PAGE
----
Categories

Tag Archives | Traffic

News & Notes

A couple of red traffic lights against a blue sky

Photo (cc) Horia Varlan

Better Cities & Towns: The benefits of removing stop lights

In the 1990s, the City of Philadelphia removed 800 traffic lights. Traffic flow improved and accidents declined by 26 percent in these intersections.

Recently, Wayne State researchers recommended that Detroit remove 460 signals, or 30 percent of its total inventory. And that figure may underestimate removable signals, the researchers note.

For pedestrians, four-way stops are much better—because every automobile has to come to a complete stop and traffic is calmed.

For pedestrians, removing traffic signals also helps maintain their right-of-way. If one approaches a stop light and is unable to reach the beg-button before the light changes, the red hand tells pedetrains and motorists that the pedestrian is not allowed to cross, even if they are trying to cross with the green which they should be allowed to do by right. Even if the walk-light actuates, turning drivers interpret their green as their right-of-way and treat the pedestrian as secondary.

A non-signalized intersection gives pedestrians the right-of-way.


The Fort Wayne Journal Gazette: One-way streets are failing their cities

In John Gilderbloom’s experience, the notorious streets are invariably the one-way streets. These are the streets lined with foreclosed homes and empty storefronts, the streets that look neglected and feel unsafe, the streets where you might find drug dealers at night.

“Sociologically, the way one-way streets work,” he says, “[is that] if there are two or more lanes, a person can just pull over and make a deal, while other traffic can easily pass them by.”

It’s also easier on a high-speed one-way road to keep an eye out for police or flee from the scene of a crime.

So all the streets that were made one way on Federal Hill to deter drug activity, actually made it worse? Thanks NIMBYs.


Continue Reading →

16

News & Notes

chattanooga-flickr

Chattanooga, Tennessee. Photo (cc) Dave Lawrence.

CityLab: Why Housing Is Key to Chattanooga’s Tech-Hub Ambitions

Chattanooga is aiming to build on the reputation it’s earned from its world-class broadband service. The goal is to make the city a sustainable innovation hub, showing that it’s a well-rounded city rather than a one-trick pony. Evidence of this forward-thinking strategy can be seen in an ambitious expansion of housing downtown—known locally as the City Center—which is aimed at attracting young professionals that value walkable urban cores.

The latest downtown housing effort began in 2013, three years after the city’s gigabit Internet was first introduced. The community was of course enthused by the changes they were seeing in the city. But to local policymakers, the level of housing density in downtown Chattanooga was far from ideal. Over 50,000 people showed up to work there each day, but a dearth of adequate housing prevented many of them from moving there. Over the course of several months, more than 70 local stakeholders came together to identify 22 downtown buildings that needed to be remodeled (some razed) to make room for new housing.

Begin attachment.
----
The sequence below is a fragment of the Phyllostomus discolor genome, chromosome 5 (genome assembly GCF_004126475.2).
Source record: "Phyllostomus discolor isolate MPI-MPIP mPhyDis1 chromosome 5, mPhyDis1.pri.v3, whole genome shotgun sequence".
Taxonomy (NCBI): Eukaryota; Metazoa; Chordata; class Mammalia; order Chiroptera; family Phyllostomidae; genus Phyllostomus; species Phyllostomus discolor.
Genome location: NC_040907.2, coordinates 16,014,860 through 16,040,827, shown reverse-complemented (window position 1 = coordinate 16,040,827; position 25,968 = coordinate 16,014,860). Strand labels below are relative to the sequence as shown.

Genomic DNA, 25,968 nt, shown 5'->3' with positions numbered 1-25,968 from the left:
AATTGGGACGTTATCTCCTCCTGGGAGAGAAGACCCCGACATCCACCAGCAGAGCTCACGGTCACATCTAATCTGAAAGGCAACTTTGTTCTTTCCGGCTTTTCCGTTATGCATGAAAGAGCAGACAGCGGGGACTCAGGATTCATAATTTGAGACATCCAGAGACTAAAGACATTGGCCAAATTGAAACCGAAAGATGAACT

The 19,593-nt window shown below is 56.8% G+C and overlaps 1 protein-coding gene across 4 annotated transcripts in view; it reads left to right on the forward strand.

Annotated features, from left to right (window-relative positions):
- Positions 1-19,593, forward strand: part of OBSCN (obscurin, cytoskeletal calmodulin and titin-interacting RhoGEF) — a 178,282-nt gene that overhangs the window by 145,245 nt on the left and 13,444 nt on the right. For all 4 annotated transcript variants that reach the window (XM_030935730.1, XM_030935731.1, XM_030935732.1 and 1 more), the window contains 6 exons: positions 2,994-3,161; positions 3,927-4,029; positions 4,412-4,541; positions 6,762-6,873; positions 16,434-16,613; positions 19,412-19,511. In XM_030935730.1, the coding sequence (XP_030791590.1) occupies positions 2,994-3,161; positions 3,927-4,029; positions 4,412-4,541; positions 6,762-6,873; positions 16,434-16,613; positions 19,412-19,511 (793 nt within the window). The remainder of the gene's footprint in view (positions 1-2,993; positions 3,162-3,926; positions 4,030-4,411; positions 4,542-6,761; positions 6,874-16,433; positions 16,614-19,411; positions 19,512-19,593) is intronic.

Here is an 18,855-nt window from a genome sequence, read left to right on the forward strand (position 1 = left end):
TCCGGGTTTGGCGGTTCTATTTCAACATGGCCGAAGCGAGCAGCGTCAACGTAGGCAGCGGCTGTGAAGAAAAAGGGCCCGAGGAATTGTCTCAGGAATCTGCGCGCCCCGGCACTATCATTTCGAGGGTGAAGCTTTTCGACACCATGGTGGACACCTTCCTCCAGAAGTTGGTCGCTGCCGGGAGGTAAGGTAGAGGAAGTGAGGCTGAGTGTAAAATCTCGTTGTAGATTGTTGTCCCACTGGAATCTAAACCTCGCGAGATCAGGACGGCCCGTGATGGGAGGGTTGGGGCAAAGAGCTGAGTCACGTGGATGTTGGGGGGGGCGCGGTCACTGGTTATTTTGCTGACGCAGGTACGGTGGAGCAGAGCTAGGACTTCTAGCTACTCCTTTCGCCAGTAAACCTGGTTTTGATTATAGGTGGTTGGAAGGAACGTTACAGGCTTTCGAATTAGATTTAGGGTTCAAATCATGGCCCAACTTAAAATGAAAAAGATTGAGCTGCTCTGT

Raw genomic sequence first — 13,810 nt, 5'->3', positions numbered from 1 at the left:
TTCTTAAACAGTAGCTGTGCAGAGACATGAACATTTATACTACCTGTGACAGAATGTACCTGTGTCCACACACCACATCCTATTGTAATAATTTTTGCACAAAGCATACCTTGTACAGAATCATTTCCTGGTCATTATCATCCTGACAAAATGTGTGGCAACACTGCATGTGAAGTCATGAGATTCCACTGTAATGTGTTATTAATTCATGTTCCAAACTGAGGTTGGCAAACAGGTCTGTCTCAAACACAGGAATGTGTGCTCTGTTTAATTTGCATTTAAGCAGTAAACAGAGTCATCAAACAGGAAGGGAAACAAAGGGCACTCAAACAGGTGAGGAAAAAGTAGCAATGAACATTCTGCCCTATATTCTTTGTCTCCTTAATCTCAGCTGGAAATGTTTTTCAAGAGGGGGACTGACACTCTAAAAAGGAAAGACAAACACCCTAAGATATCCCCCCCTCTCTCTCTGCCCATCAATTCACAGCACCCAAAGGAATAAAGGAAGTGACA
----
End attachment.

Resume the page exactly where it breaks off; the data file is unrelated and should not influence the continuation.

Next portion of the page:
The Boston Globe: A new age for an old town

There have been three great ages of development in modern Boston. The first began after the Back Bay was filled in the late 19th century, a radical change that triggered a historic construction boom. The second came in the 1960s and ’70s, when a “high spine” of office towers — stretching from the financial district to the Pru — began to rise over an old town.

The third is now.

Its businesses and population on the rise, Boston is in the midst of a building spree whose enormity, pace, and geographic sweep are redefining the skyline faster than any period since the early Industrial Age.


Continue Reading →

0

Pedestrians struck in Providence and Pawtucket over the weekend

WJAR reports that two people were struck by a driver who stopped on the Point Street Bridge on Saturday afternoon:

In Providence, police tell NBC 10 two pedestrians were struck on Saturday shortly after 5:00 p.m. on the Point Street Bridge with their backs facing traffic. The operator of the vehicle stopped and told police that he was unable to see the two walking in the road because of heavy sun glare.

The pair were transported to Rhode Island Hospital with minor injuries and the driver is not facing any charges. Police noted that the sidewalks were passable and are not sure why the two were walking in the road.

I have not been on the Point Street Bridge lately; does anyone know if it is true that the sidewalks there are “passable?”

Update: A reader challenges the Police Department’s claim that the Point Street Bridge sidewalks are passable, more photos.

point-street-bridge-002

ProJo reports that a man was struck by a hit and run driver on Newport Avenue in Pawtucket early Saturday morning:

The victim, who is being identified only as a 35-year-old Pawtucket man, was walking south near 1114 Newport Avenue sometime between 1 a.m. and 2:30 a.m. when he was hit by a vehicle also travelling south, according to an email from Pawtucket Police Detective Maj. Arthur Martins.

WJAR says there was another hit and run on Newport Avenue in Pawtucket later Saturday afternoon.

20

New week, new snowstorm

snow-tree